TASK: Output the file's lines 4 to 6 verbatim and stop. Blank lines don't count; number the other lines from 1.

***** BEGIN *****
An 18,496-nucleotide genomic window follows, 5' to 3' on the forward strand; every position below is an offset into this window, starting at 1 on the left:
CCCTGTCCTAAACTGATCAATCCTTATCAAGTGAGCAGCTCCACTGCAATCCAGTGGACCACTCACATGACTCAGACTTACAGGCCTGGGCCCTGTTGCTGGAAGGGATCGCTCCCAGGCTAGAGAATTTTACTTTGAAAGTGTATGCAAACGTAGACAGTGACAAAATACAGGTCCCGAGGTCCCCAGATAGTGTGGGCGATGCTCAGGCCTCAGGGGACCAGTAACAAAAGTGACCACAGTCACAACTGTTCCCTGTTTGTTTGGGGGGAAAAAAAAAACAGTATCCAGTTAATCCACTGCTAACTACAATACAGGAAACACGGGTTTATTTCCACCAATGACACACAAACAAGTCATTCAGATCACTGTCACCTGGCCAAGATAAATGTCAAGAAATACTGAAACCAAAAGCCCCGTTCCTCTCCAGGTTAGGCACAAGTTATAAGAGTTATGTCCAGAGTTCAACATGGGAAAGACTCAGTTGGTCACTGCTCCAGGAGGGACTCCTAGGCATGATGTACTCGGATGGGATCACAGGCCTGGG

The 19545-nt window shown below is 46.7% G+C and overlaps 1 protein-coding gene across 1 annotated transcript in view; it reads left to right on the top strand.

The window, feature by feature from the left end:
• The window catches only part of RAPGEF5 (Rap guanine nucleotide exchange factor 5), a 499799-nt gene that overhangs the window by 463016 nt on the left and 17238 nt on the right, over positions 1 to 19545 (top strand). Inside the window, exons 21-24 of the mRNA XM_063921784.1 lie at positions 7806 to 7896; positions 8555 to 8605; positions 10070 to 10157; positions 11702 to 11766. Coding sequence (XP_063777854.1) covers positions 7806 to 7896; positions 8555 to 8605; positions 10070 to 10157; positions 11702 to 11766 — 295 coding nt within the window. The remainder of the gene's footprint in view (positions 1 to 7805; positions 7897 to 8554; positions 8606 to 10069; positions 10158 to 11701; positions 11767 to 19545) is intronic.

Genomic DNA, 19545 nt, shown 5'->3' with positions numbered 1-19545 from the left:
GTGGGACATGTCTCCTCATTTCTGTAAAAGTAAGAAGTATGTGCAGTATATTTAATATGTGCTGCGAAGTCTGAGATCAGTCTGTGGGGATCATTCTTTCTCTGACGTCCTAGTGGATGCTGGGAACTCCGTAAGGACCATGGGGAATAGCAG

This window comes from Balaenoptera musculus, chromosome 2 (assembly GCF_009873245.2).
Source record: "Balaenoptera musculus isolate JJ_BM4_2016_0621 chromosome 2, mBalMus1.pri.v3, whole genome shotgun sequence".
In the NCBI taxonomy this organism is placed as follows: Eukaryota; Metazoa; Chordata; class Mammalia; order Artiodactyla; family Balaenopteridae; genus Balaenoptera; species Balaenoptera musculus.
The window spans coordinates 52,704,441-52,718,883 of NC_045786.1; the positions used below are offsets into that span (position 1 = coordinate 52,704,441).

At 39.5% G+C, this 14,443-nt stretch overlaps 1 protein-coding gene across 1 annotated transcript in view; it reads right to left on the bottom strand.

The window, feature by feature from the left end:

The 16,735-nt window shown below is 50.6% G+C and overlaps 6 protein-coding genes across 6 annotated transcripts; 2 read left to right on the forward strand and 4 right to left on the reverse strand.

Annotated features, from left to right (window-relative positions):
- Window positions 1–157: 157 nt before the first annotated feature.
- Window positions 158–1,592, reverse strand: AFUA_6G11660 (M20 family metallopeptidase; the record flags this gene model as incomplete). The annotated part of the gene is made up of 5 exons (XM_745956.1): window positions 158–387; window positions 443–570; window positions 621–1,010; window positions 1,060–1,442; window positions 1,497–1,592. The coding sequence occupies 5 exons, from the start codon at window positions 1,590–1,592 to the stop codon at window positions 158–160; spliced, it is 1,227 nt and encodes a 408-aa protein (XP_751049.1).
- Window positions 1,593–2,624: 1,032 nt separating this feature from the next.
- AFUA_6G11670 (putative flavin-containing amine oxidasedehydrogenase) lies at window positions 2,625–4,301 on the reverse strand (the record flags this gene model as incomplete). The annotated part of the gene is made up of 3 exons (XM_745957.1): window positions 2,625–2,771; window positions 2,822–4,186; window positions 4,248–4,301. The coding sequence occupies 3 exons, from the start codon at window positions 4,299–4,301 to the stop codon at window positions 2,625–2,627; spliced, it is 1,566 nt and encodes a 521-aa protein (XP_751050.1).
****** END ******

The window, feature by feature from the left end:
• The window catches only part of RAPGEF5 (Rap guanine nucleotide exchange factor 5), a 499799-nt gene that overhangs the window by 463016 nt on the left and 17238 nt on the right, over positions 1 to 19545 (top strand). Inside the window, exons 21-24 of the mRNA XM_063921784.1 lie at positions 7806 to 7896; positions 8555 to 8605; positions 10070 to 10157; positions 11702 to 11766. Coding sequence (XP_063777854.1) covers positions 7806 to 7896; positions 8555 to 8605; positions 10070 to 10157; positions 11702 to 11766 — 295 coding nt within the window. The remainder of the gene's footprint in view (positions 1 to 7805; positions 7897 to 8554; positions 8606 to 10069; positions 10158 to 11701; positions 11767 to 19545) is intronic.

Genomic DNA, 19545 nt, shown 5'->3' with positions numbered 1-19545 from the left: